Lynn (Massachusetts, United States) (search for this): chapter 15
designs was spoiled by the box of whistles. This instrument was nearly 30 feet high, 18 wide, and 8 deep. About 1680, the barrel-organ used by itinerant musicians was introduced. The early builders were fond of employing outre materials in their organs, and of decorating them with precious metals and stones, or with grotesque carvings; animals, birds, and angelic figures moved by mechanism were also introduced, the latter playing on the trumpet or beating big drums. The old organ at Lynn, in Norfolk, had a figure of King David playing on the harp and larger than life, cut from the solid wood; likewise several moving figures, which beat time, etc. We are told that the Emperor Theophilus, 829-41, had two great gilded organs, embellished with precious stones and golden trees, on which a variety of little birds sat and sung, the wind being conveyed to them by concealed tubes. The Duke of Mantua had an organ in which the pipes and other parts were made of alabaster. A pair
Belgium (Belgium) (search for this): chapter 15
e driver with eight kilometers (about five miles) an hour, or two francs, according to the Parisian tariff. Table of Lengths of Foreign Road Measures. Place.Measure.U. S. Yards. ArabiaMile2,146 AustriaMeile (post)8,297 BadenStuden4,860 BelgiumKilometre1,093.63 BelgiumMeile2,132 BengalCoss2,000 BirmahDain4,277 BohemiaLeague (16 to 1°)7,587 BrazilLeague (18 to 1°)6,750 BremenMeile6,865 BrunswickMeile11,816 CalcuttaCoss2,160 CeylonMile1,760 ChinaLi608.5 DenmarkMul8,288 DresdeBelgiumMeile2,132 BengalCoss2,000 BirmahDain4,277 BohemiaLeague (16 to 1°)7,587 BrazilLeague (18 to 1°)6,750 BremenMeile6,865 BrunswickMeile11,816 CalcuttaCoss2,160 CeylonMile1,760 ChinaLi608.5 DenmarkMul8,288 DresdenPost-meile7,432 EgyptFeddan1.47 EnglandMile1,760 FlandersMijle1,093.63 FlorenceMiglio1,809 France 1, 60931 miles = 1 kilometre. Kilometre1,093.6 GenoaMile (post)8,527 GermanyMile (15 to 1°)8,101 GreeceStadium1,083.33 GuineaJacktan4 HamburgMeile8,238 HanoverMeile8,114 HungaryMeile9,139 IndiaWarsa24.89 ItalyMile2,025 JapanInk2.038 LeghornMiglio1,809 LeipsieMeile (post)7,432 LithuaniaMeile9,781 MaltaCanna2.29 MecklenburgMeile8,238 MexicoLegua4,638 MilanMigliio1,0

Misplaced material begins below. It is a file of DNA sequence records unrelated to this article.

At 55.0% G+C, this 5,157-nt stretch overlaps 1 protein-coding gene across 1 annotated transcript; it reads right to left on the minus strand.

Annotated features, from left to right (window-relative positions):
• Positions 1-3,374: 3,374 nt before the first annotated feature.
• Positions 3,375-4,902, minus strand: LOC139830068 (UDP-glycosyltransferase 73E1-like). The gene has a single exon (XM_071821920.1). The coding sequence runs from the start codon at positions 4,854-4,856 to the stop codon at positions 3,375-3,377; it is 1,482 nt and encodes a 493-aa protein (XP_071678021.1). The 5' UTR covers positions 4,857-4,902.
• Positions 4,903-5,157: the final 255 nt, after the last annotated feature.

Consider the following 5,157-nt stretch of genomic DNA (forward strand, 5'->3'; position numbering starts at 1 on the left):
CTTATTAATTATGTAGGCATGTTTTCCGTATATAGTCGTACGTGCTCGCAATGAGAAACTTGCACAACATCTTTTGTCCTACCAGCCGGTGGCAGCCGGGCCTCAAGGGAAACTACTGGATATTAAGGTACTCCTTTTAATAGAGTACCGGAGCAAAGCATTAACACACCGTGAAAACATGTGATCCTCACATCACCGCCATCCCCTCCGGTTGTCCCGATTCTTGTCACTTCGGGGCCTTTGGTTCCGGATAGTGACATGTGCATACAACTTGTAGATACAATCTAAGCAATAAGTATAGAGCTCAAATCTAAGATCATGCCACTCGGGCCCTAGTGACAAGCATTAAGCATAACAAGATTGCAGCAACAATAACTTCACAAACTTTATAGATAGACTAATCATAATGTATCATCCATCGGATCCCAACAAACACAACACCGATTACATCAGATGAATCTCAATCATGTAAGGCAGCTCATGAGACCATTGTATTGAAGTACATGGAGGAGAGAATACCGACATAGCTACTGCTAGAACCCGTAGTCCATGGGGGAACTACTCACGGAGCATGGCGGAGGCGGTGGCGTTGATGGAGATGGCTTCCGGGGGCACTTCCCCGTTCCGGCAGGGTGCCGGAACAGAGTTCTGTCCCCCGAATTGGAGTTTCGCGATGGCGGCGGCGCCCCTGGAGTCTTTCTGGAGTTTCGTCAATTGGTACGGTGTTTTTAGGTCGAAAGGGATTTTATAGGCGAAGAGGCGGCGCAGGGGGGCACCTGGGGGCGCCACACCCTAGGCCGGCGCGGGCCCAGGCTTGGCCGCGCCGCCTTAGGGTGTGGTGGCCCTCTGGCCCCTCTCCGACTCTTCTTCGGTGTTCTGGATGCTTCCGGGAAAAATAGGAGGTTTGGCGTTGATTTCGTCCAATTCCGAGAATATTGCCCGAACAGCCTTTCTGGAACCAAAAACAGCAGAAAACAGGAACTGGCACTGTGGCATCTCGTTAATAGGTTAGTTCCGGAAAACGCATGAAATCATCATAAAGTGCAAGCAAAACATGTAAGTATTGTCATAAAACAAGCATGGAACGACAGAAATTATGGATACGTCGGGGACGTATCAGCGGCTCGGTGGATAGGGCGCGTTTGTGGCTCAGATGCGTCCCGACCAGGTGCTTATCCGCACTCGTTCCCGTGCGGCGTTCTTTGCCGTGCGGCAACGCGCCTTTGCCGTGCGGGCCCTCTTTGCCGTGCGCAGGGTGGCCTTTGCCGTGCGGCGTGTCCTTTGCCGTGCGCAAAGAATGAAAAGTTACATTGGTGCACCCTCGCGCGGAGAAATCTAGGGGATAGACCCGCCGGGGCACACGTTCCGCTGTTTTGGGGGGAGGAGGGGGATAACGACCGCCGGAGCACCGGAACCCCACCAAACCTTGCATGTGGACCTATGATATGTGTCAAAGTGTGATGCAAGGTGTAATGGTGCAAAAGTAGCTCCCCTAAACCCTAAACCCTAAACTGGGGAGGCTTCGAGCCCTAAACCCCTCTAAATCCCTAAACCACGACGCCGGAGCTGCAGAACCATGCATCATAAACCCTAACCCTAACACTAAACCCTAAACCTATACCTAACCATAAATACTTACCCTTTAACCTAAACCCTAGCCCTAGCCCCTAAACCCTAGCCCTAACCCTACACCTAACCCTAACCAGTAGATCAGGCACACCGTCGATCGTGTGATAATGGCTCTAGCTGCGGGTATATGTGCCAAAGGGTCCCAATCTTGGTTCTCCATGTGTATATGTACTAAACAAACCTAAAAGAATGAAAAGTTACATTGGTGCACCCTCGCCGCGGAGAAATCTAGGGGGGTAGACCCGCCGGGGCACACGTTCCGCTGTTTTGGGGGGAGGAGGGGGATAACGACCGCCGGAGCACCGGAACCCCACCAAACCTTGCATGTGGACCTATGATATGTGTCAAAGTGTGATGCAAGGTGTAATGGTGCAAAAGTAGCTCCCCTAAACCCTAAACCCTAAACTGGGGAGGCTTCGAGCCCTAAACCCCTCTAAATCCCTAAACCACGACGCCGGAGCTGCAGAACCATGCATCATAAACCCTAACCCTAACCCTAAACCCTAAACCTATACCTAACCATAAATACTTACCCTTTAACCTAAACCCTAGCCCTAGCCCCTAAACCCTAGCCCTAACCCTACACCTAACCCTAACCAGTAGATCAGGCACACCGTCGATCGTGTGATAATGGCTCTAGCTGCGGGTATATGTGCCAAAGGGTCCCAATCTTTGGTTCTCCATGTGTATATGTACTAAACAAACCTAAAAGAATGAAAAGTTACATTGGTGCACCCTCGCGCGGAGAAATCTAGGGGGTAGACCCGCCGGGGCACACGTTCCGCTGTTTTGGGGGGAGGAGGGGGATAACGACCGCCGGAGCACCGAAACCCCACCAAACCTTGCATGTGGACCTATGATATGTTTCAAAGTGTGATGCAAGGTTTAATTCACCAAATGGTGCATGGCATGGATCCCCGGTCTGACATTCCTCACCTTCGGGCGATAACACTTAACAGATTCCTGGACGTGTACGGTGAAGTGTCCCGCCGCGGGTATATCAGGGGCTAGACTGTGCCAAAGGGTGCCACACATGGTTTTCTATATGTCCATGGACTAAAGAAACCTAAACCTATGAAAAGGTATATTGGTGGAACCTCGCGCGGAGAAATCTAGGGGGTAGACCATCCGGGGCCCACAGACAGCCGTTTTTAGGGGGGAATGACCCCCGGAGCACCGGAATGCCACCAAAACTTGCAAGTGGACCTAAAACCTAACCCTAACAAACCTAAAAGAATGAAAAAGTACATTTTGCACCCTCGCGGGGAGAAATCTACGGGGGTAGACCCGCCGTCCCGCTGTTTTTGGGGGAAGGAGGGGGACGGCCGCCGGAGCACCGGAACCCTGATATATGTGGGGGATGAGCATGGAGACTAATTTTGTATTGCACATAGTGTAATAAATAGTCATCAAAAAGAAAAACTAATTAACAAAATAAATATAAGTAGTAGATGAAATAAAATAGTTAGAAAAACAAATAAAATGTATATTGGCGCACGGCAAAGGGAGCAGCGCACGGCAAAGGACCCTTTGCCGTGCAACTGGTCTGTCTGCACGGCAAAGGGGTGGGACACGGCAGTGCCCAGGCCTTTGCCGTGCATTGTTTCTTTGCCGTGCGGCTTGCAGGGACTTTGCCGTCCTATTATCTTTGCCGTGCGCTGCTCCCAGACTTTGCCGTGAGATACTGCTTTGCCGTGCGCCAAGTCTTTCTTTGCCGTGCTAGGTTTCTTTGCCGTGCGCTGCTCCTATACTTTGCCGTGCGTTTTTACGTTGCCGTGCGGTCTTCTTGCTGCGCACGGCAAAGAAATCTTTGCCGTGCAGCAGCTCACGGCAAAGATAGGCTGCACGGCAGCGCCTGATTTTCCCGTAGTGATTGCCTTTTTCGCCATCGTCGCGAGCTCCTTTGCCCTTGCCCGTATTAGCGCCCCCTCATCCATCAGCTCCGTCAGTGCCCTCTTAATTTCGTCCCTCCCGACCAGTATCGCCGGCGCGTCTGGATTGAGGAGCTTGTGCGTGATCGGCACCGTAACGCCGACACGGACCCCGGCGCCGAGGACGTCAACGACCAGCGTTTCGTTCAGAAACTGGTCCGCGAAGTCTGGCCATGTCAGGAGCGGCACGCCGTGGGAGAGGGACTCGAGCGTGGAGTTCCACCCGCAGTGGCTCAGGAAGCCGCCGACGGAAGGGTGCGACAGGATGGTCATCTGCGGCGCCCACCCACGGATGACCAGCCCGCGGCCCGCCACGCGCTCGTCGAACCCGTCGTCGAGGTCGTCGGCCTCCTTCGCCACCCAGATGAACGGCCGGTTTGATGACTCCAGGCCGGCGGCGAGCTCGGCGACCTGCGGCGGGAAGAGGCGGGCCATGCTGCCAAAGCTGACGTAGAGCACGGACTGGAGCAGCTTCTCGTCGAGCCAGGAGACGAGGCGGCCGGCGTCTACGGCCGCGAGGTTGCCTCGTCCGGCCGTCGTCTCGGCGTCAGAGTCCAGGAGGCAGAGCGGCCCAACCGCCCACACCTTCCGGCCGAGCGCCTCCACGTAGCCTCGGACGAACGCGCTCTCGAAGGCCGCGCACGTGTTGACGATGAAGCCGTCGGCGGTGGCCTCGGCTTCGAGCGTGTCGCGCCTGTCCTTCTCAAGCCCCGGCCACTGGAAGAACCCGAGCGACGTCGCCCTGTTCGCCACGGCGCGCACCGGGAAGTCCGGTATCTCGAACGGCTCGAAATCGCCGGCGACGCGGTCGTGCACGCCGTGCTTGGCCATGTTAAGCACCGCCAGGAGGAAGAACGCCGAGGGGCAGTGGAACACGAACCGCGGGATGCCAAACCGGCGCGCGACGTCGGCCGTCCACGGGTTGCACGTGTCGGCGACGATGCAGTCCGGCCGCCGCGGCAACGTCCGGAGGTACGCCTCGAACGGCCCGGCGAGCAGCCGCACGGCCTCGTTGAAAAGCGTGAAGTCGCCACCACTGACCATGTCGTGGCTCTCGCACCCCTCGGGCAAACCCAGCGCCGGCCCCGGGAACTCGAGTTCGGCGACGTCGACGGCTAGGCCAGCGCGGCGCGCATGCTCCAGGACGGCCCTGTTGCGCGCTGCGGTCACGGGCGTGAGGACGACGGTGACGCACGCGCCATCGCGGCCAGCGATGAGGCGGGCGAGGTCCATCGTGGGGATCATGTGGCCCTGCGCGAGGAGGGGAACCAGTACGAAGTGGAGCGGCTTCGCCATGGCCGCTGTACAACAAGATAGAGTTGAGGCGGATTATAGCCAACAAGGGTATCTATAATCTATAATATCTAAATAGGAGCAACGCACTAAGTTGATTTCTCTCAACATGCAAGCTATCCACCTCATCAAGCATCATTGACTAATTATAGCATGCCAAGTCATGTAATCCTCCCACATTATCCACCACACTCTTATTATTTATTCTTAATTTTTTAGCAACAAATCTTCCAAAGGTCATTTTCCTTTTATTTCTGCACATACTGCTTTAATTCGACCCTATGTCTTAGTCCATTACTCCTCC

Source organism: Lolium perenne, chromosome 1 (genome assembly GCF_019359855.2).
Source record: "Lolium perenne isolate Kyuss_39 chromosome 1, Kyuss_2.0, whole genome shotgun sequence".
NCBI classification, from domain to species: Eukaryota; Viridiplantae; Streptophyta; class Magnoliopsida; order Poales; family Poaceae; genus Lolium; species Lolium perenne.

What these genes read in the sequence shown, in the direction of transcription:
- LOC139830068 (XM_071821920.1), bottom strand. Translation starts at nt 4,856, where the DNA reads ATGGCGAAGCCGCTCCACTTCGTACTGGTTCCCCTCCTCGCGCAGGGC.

London (United Kingdom) (search for this): chapter 15